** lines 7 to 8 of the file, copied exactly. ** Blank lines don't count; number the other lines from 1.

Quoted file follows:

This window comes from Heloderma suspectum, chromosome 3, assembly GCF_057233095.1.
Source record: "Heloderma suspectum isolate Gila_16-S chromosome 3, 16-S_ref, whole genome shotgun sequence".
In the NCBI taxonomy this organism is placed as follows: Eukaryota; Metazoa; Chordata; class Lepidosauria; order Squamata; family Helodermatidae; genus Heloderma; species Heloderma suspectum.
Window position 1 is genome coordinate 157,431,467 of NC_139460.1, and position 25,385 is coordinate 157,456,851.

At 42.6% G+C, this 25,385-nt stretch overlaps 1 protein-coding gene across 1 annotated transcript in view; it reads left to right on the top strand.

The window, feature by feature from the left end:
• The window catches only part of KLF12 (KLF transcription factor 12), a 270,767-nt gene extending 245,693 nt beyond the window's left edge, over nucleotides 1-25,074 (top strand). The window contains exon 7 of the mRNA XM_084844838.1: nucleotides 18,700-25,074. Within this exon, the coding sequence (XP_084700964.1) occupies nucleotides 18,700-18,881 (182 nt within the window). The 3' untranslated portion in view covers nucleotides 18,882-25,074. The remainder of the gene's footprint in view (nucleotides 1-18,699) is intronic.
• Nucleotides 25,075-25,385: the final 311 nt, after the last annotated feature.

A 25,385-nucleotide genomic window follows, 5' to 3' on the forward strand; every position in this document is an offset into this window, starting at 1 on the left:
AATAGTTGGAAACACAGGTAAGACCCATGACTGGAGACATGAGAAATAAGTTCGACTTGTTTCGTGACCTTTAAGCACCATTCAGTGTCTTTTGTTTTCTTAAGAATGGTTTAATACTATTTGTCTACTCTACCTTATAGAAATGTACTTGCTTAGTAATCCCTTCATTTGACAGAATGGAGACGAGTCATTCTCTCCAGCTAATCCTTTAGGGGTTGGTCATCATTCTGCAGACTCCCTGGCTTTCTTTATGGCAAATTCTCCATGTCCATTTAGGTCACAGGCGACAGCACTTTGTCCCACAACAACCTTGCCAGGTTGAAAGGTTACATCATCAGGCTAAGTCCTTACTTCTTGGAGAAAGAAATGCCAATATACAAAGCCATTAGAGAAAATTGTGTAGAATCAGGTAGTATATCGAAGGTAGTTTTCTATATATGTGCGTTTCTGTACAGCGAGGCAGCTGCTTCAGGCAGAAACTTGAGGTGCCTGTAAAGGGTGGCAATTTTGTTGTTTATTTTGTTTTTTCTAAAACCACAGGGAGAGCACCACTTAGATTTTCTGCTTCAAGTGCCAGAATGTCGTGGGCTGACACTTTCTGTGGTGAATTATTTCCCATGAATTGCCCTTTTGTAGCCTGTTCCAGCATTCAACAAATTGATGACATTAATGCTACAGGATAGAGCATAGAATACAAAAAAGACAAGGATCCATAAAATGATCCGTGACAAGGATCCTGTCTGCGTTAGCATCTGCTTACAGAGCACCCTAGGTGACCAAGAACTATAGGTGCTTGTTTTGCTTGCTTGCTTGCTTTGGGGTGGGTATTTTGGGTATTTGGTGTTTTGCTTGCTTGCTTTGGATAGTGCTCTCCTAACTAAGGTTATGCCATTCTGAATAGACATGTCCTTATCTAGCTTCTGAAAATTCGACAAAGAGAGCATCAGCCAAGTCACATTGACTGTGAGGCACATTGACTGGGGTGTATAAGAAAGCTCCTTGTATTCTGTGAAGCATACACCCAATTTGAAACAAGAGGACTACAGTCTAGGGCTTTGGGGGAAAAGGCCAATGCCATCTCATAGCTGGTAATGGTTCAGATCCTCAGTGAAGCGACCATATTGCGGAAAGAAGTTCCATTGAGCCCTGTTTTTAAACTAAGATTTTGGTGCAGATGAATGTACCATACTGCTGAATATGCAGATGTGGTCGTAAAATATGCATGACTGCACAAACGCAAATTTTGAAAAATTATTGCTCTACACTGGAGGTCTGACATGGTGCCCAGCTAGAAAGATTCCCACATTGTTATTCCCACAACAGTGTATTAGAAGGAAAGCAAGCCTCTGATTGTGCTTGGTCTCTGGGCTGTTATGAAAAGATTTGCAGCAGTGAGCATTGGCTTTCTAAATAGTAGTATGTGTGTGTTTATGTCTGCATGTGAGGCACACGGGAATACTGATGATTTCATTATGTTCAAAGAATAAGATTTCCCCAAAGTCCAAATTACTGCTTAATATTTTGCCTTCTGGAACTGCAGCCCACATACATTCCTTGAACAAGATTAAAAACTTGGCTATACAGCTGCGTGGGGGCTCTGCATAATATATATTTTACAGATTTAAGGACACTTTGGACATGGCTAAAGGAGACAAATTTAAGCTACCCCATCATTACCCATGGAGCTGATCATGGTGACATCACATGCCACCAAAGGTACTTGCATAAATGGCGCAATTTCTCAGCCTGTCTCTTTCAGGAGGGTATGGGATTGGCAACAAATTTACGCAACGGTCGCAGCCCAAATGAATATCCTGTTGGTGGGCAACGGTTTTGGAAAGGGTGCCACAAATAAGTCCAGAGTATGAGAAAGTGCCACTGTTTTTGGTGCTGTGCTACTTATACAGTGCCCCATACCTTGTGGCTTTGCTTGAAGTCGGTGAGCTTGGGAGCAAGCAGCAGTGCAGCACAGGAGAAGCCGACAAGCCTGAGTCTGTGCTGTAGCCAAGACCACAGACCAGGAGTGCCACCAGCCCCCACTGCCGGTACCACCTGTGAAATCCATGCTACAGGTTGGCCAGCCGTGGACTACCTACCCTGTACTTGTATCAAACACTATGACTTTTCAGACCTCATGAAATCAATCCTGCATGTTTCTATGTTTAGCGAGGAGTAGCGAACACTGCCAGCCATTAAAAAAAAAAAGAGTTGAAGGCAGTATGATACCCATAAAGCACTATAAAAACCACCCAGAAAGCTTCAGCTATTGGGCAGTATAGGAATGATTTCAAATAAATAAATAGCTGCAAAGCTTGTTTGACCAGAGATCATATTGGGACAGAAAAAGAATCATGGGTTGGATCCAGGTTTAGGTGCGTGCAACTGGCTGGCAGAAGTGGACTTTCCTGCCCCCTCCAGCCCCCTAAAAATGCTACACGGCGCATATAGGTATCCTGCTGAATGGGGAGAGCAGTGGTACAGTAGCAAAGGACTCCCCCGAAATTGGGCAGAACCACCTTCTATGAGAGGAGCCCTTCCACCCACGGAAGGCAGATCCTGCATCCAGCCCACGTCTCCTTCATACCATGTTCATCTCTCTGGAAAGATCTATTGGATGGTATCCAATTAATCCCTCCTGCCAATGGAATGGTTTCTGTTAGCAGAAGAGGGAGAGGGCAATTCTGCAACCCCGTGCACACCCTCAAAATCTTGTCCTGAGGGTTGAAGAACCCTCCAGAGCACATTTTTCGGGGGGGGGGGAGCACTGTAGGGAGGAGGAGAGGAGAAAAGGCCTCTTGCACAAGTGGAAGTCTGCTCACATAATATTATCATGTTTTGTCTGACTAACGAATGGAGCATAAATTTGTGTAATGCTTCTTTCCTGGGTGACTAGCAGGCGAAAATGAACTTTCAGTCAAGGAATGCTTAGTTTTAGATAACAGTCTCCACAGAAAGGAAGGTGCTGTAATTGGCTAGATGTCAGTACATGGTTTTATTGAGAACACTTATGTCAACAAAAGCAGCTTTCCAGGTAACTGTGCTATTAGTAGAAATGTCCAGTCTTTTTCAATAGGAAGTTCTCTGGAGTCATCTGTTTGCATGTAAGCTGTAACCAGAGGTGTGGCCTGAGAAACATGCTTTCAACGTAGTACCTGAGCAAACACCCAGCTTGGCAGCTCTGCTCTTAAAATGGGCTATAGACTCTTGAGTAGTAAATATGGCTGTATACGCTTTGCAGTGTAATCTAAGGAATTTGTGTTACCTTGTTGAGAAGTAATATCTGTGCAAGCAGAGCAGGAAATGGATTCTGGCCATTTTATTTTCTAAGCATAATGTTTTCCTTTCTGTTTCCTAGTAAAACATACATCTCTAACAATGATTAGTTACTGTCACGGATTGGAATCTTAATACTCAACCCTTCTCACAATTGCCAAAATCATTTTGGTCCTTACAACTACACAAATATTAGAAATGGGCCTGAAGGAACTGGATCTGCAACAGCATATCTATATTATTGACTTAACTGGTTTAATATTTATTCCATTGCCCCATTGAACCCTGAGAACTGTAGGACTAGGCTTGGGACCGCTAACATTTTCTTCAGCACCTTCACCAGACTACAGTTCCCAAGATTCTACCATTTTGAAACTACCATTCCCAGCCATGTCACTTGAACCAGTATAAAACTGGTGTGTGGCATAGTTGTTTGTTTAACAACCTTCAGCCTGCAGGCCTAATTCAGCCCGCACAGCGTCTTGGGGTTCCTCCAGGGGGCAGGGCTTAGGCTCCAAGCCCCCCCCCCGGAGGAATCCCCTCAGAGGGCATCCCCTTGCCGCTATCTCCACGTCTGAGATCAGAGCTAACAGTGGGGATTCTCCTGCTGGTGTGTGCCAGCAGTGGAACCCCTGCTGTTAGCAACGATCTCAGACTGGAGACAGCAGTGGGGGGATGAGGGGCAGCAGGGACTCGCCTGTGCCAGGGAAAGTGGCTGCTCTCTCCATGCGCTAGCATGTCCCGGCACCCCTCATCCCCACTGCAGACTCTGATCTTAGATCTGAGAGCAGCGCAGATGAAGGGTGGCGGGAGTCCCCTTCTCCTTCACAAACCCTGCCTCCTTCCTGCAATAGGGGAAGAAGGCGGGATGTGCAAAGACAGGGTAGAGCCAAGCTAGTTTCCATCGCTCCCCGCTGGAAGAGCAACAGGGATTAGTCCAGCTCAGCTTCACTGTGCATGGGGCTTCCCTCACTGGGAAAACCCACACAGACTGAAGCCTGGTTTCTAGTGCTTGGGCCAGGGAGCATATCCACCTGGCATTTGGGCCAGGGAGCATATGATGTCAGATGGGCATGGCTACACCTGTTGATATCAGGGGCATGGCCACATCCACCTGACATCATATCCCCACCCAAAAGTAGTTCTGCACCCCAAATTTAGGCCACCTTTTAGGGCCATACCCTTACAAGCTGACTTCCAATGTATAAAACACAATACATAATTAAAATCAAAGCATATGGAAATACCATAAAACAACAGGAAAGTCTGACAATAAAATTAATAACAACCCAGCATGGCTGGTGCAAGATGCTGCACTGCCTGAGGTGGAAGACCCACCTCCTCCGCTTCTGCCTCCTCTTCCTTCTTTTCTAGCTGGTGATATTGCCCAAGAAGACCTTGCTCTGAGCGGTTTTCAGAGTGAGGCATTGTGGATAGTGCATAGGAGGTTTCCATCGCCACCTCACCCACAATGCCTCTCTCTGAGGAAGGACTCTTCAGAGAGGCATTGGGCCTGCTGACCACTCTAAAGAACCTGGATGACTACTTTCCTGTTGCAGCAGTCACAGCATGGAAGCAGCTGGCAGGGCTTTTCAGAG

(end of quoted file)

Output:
• The window catches only part of KLF12 (KLF transcription factor 12), a 270,767-nt gene extending 245,693 nt beyond the window's left edge, over nucleotides 1-25,074 (top strand). The window contains exon 7 of the mRNA XM_084844838.1: nucleotides 18,700-25,074. Within this exon, the coding sequence (XP_084700964.1) occupies nucleotides 18,700-18,881 (182 nt within the window). The 3' untranslated portion in view covers nucleotides 18,882-25,074. The remainder of the gene's footprint in view (nucleotides 1-18,699) is intronic.
• Nucleotides 25,075-25,385: the final 311 nt, after the last annotated feature.